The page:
Mysterious Website Blacklists Students

Santa Monica College student Hesham Jarmakani hugging Associate Students President Isabel Rodriguez at the Board of Trustees Meeting at Santa Monica College in Santa Monica, California on Tuesday April 2, 2019. Photographer (Tanya Barcessat / The Corsair)

Santa Monica College student Hesham Jarmakani hugging Associate Students President Isabel Rodriguez at the Board of Trustees Meeting at Santa Monica College in Santa Monica, California on Tuesday April 2, 2019. Photographer (Tanya Barcessat / The Corsair)

On Thursday, February 28, Hesham Jarmakani, vice-president of Santa Monica College’s Associated Students (AS), was working on his Columbia University application essays at his desk in the AS office when he received a message from a friend on Facebook: “You’re on Canary Mission.”

According to their website, “Canary Mission documents individuals and organizations that promote hatred of the USA, Israel and Jews on North American college campuses.” The website includes thousands of dossiers on students, professors and groups associated with being pro-Palestine, including Students for Justice in Palestine (SJP), a club Jarmakani founded in the fall of 2018.

“If you’re a racist, the world should know,” read Canary Mission's slogan until they changed it in early 2019 to “because the world should know.”

Like the other personal pages of individuals the site targets, Jarmakani’s page includes photographs and social media screenshots, along with a list of pro-Palestinian groups Canary Mission claims he is associated with.

“I was very quiet for a long time, I just didn’t know how to react,” said Jarmakani.

Santa Monica College student Hesham Jarmakani at the Board of Trustees Meeting at Santa Monica College in Santa Monica, California on Tuesday April 2, 2019. Photographer (Tanya Barcessat / The Corsair)

Santa Monica College student Hesham Jarmakani at the Board of Trustees Meeting at Santa Monica College in Santa Monica, California on Tuesday April 2, 2019. Photographer (Tanya Barcessat / The Corsair)

This had not been the first time SJP members reported facing harassment on campus. “So, we also have members in SJP recently reporting that people have been taking pictures [of them] without their consent… there are individuals on campus that are afraid of joining the club because they’re afraid that if they do end up getting blacklisted, they might face persecution back in their home country,” said Jarmakani.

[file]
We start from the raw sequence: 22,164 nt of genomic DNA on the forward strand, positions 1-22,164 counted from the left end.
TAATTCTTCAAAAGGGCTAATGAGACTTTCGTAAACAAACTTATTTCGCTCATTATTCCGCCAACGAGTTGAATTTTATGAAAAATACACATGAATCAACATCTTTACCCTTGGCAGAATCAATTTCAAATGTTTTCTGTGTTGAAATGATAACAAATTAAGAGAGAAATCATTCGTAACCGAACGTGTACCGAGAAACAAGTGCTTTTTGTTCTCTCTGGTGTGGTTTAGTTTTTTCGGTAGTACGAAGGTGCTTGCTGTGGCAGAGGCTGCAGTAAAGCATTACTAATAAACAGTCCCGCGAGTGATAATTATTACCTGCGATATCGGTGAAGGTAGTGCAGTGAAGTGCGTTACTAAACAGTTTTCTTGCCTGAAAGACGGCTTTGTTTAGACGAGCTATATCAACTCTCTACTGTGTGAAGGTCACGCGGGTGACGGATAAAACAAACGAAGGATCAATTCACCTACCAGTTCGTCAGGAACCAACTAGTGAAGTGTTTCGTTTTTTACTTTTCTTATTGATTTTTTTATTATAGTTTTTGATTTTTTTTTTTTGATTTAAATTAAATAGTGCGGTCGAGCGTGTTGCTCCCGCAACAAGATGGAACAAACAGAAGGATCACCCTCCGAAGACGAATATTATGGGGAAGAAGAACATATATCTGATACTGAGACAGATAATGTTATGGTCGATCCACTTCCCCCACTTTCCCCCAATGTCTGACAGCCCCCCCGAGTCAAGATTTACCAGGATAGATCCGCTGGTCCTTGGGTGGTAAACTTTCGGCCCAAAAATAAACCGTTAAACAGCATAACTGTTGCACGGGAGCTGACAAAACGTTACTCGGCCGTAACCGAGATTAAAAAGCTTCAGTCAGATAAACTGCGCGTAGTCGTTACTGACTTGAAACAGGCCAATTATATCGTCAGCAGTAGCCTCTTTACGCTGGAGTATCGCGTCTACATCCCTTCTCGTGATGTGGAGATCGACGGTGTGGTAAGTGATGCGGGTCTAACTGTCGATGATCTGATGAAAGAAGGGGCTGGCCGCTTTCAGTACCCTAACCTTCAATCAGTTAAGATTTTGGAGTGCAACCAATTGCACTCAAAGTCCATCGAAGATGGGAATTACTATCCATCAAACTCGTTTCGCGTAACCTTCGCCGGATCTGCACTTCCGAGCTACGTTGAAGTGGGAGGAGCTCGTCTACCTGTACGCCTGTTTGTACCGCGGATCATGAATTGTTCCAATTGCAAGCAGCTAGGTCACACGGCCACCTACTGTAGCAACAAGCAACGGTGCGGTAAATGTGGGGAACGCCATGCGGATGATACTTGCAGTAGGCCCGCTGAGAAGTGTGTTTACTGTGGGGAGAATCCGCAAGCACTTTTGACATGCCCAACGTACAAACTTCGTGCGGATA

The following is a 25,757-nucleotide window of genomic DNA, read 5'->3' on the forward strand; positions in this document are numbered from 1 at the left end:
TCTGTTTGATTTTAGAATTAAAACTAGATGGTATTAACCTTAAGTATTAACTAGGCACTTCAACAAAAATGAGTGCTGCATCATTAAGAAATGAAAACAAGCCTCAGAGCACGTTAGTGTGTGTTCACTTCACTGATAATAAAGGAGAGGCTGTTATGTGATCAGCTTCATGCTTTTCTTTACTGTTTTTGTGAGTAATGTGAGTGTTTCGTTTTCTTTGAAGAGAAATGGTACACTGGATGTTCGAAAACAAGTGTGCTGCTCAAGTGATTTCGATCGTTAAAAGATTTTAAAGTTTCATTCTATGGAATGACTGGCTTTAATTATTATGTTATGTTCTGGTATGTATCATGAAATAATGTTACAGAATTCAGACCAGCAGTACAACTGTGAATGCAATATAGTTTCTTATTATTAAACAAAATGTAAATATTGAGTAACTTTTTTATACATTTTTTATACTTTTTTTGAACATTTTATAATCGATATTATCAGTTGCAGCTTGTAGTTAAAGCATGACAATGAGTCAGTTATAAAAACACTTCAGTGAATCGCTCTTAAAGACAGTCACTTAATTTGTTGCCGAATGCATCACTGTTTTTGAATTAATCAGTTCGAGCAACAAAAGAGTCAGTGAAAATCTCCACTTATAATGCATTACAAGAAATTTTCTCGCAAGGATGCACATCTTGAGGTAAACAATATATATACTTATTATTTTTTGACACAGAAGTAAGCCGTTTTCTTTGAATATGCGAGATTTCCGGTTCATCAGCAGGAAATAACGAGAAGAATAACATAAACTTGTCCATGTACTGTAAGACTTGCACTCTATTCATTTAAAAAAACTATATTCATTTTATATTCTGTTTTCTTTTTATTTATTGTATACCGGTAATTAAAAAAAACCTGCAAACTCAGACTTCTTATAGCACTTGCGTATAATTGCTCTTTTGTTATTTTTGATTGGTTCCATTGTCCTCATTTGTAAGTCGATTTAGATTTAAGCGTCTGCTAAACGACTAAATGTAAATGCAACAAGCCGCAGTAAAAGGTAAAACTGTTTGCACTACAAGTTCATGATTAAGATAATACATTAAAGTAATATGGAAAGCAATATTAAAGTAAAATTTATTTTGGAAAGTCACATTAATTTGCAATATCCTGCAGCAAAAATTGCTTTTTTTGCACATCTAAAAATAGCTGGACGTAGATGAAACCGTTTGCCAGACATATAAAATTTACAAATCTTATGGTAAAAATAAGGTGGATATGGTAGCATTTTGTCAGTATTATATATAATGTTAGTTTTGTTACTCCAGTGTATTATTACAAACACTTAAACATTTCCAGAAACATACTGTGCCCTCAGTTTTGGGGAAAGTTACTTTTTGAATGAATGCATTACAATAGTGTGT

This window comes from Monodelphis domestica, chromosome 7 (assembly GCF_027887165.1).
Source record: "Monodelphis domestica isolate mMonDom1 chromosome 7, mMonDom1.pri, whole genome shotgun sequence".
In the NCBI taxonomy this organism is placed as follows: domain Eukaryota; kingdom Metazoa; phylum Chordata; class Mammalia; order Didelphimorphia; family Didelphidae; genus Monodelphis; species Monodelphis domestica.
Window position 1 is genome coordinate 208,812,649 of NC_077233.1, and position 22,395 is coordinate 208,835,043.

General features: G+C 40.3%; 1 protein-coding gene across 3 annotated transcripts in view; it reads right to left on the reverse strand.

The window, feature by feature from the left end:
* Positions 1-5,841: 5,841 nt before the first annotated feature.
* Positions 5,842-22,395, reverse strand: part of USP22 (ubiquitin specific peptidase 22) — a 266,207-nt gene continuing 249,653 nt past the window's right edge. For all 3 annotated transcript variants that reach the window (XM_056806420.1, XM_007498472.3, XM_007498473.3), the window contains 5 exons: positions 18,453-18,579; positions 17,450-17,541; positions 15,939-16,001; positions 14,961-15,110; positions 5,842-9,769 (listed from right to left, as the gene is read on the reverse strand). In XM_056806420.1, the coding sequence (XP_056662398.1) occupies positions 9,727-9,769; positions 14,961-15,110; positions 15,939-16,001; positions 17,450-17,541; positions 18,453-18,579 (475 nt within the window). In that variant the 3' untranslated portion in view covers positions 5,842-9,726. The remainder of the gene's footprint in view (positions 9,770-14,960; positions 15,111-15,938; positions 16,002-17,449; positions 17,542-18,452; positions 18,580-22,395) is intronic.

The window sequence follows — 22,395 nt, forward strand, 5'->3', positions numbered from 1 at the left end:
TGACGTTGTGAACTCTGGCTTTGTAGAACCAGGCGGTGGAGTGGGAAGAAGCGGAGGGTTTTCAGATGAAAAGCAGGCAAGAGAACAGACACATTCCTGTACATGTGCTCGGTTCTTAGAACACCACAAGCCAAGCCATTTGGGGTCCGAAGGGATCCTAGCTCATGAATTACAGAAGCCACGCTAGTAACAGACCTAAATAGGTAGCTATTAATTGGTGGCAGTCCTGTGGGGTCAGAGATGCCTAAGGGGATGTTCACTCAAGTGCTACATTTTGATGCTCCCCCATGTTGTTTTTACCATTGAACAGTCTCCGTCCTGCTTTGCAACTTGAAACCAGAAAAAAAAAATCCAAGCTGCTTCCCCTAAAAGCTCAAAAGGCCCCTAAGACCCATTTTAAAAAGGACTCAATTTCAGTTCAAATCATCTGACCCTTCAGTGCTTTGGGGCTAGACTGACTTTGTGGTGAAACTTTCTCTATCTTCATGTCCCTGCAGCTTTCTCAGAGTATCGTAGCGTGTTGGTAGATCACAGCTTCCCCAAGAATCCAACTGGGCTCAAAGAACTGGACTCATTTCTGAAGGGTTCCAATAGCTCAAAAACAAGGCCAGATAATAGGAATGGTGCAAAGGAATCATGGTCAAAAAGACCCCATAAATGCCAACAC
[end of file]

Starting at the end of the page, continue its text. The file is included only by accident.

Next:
The Corsair has identified three other former or current SMC students that are on Canary Mission.

Canary Mission’s blacklist of pro-Palestine individuals has led to the FBI questioning two college students on their unproven ties to militant groups in the Middle East, according to The Intercept, where US government agents directly referenced Canary Mission.

Palestine Legal, a civil rights organization, responded to 308 incidents of US-Palestine advocacy suppression in 2017, according to a report addressed to Michigan State University’s Chair of the Board of Trustees. The document encourages the board of trustees to publicly condemn Canary Mission.

“Canary Mission defames students and faculty members as terrorist supporters and antisemites, and exposes them to harassment and violent threats by Israel supporters in online forums like Twitter and Facebook,” the document states. “Canary Mission contacts employers, schools, and law enforcement with false and unsupported claims that Palestine rights activists support terrorism.”

Although Canary Mission protects all of its members’ anonymity, an undercover investigation by Al Jazeera reported that one of Canary Mission’s funders is a right-wing millionaire by the name of Adam Milstein. Milstein is also the president of the Adam and Gila Milstein Family Foundation, a large funder of Students Supporting Israel (SSI) chapters across the US and Canada.

SMC’s SSI club released a statement on their Facebook page addressing Canary Mission on March 12. “Over the past several days, our club has been hearing that an SMC student was placed on a blacklist website of sorts called Canary Mission and that there are students at SMC claiming that SSI is responsible for this,” read the post. “We want to be clear when we say that our club was not responsible and was not involved in this student being placed on the Canary Mission’s website.”

Eleven days later, Jarmakani publicly spoke about his blacklisting for the first time during an Inter-Club Council meeting. Addressing the council, Jarmakani said, “Intimidating students to keep them silent is not a step towards achieving peace, it is a weapon of tyranny and it is disgusting, repulsive and should have no place on our campus. With the ICC’s chairs blessing, I hope to work on a resolution that seeks to condemn this website known as Canary Mission.”